Ruth: Yes, yes, yes. But what I find interesting is that behind the scenes most publishers are actively exploring new models, some of which employ POD and e-only, and many of which incorporate quite different royalty arrangements with authors. My sense from private conversations is that most are trying to manage a transition that’s been much faster than they anticipated, but that they’re aware they need to change the way they do business. But it’s a big shift, and involves doing a lot of new things they’re only now waking up to. That’s not to say they haven’t been dragged to the party, but they now get they’ve got to deal with the change, and they’ve got things in the pipeline. What will be interesting is what works.

    September 2, 2011
  8. Karen #

    I’m intrigued by how the ebook phenomenon is going to grow.
    Gutenberg, actually I am throwing out my library and rebuying Kindle books! Just last week I was culling some crap (in order to make room on my shelves for, gasp, DVDs) and simultaneously laying silverfish baits, when it occurred to me that I could ditch all the well-nibbled Penguin Jane Austen, Dickens, Henry Jameses, etc (all of which I reread occasionally).
    I am just as happy to read on my Kindle as to read a book. I’ve never had that love-of-books-as-objects: reading’s my thing and I imagine the dodgy formatting that occasionally interferes with pleasure (and even sense) in Kindle books will be sorted by the better publishers as they acclimatise to the technology. Reading on my iPad still bothers me despite my having adjusted the screen brightness (down). The physical lightness of the Kindle makes it the ideal bedtime reader. The only thing that bothers me about e-readers is the difficulty of flipping back through the pages to check a character’s name, what they said, a fact , an error: which in a real book is easy because you have a sense of “Mm, it was on a left hand page about two thirds of the way down”.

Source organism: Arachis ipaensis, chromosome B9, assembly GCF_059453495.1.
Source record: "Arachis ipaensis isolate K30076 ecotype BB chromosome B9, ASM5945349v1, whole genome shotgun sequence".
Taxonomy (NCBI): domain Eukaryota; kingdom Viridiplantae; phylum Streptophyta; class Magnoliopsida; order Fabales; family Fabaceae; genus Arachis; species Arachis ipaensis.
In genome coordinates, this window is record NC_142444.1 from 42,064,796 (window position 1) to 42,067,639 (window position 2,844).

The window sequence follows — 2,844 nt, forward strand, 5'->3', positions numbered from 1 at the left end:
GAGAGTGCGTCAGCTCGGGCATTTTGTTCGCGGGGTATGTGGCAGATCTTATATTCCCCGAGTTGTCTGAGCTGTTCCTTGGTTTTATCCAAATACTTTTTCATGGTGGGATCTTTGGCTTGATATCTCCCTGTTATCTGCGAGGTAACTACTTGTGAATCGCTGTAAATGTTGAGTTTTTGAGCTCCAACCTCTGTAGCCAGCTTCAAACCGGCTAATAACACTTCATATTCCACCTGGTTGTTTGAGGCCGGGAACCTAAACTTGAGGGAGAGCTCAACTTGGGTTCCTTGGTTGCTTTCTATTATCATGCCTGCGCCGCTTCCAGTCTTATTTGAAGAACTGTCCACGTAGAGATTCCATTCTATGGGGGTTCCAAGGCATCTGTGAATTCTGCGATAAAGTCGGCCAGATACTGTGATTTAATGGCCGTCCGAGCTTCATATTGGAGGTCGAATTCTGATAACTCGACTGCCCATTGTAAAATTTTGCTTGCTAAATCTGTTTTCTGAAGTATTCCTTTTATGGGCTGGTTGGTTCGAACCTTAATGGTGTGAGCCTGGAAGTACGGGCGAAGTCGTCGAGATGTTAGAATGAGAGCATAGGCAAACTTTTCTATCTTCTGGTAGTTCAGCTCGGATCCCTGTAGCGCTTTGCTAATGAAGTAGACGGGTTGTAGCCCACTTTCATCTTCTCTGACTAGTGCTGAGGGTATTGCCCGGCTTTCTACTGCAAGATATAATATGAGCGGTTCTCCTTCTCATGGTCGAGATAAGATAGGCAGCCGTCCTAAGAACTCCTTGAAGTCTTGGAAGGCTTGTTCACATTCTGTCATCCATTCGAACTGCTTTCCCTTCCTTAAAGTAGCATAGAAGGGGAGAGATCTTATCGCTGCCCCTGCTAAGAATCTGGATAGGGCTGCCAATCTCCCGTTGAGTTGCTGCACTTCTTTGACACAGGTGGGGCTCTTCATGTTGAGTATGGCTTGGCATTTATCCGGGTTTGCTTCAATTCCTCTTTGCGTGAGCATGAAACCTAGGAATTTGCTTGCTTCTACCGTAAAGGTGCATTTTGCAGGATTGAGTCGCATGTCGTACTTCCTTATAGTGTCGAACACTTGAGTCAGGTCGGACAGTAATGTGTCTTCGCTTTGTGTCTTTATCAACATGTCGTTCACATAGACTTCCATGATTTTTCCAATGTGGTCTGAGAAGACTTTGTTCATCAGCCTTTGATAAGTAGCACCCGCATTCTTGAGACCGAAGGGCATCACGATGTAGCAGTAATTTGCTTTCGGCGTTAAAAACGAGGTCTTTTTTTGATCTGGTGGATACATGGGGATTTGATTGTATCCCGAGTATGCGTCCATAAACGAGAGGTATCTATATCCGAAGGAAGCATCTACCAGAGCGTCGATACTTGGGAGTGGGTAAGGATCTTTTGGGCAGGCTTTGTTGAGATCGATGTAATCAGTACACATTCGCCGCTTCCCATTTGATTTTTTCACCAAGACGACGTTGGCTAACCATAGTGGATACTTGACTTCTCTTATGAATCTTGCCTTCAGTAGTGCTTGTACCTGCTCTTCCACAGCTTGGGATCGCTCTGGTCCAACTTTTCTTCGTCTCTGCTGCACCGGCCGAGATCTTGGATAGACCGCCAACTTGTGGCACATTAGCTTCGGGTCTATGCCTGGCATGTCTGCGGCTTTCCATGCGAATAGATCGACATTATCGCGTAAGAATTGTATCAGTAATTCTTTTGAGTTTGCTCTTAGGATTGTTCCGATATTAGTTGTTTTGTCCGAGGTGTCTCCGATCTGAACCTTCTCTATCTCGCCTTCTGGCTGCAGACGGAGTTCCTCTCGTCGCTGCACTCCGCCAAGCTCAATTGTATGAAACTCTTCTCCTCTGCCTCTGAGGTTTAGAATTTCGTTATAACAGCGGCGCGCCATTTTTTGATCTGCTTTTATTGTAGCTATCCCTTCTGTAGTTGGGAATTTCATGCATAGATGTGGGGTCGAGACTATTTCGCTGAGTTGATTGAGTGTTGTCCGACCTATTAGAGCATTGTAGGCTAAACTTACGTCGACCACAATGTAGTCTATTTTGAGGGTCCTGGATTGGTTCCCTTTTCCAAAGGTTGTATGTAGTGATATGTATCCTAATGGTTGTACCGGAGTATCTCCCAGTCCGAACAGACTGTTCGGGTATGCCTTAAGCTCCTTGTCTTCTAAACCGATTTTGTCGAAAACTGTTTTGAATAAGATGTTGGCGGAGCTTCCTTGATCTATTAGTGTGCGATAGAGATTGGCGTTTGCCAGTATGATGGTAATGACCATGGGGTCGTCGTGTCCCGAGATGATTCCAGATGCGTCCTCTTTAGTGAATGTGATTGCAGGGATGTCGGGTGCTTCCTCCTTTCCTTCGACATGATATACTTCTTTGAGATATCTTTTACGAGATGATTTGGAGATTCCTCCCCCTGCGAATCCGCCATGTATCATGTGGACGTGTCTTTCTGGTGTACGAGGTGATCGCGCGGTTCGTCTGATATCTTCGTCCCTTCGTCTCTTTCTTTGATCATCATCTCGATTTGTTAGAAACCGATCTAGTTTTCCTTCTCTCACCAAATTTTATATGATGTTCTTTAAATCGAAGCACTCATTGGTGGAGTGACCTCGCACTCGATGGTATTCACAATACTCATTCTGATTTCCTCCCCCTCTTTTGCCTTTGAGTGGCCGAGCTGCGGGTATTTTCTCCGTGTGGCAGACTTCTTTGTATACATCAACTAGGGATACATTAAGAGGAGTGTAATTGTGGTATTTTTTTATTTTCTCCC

My feeling is that the e-reader market is a wave that is building. Kindles are now on sale in Dick Smith stores and are being advertised heavily. When I bought mine in May, I had to explain to lots of people what it was. That will hardly be necessary any more.
    When I finish the latest Hollinghurst on Kindle, I’ll be swapping with a friend and reading a bunch of her purchases. Couldn’t be easier!

    September 2, 2011
  9. “experience of the music industry has been that the decline of the traditional models has allowed much greater diversity to emerge, alongside a boom in things like music festivals”

    Musics lend itself naturally to performances. The product is in the act. Books on the other hand derive its value in the text. I’ve been to a few author readings before, but I wonder how much of this is valuable. A counter example to my point, I did enjoy the lovely and theatrical performance of the Waste Land by TouchPress (

    September 5, 2011
    • Absolutely. It’s very difficult to see what the complementary channels authors can employ are. T-shirts from readings? I don’t think so.

      Interestingly the Wasteland app is one of the best-selling book apps of all time and paid itself off in a matter of weeks.

      September 5, 2011
  10. One way to re-examine the issue is this: the act of reading itself will not die. People will still read, no matter what form. What is dying is the antiquated business models of producing, pricing, and distributing books.

    September 6, 2011
  11. I read my first ebook last week.

    I’m not against the technology — it was easy, convenient, and on my phone. And I desperately wanted to know what happened in “the last book.”

    Normally I choose books by random browsing at the library or bookstore — I’m there to be surprised not to pick up something specific. I felt the same way about my favorite college record store that is long gone (Northern Lights in Minneapolis), but now I browse iTunes, go to shows and buy CDs or see which bands my friends like on Facebook.

    I can imagine the same will be true of ebook shopping, but they’ll lack that sensuality of a paper book in the same way CDs overtook vinyl and album liner notes.

    Of course vinyl records are hot again.

    September 6, 2011
  12. All these disruptions are essentially acts of reengineering a value chain to disintermediate a low-value-adding institution that has held a gatekeeper position up to this point. In no example have the industry incumbents stepped up to redefine their roles in light of the new dynamics–it is just too tough a pill for them to swallow. But none of these disruptions are repudiating the core value propositions that drive the media business, those that circulate around the artist-audience relationship, the role of fiction in social and psychological life, etc. What is always challenging is determining how art can be economically supported under the emerging model. Until that shakes out, it is bad for the artists.

    September 7, 2011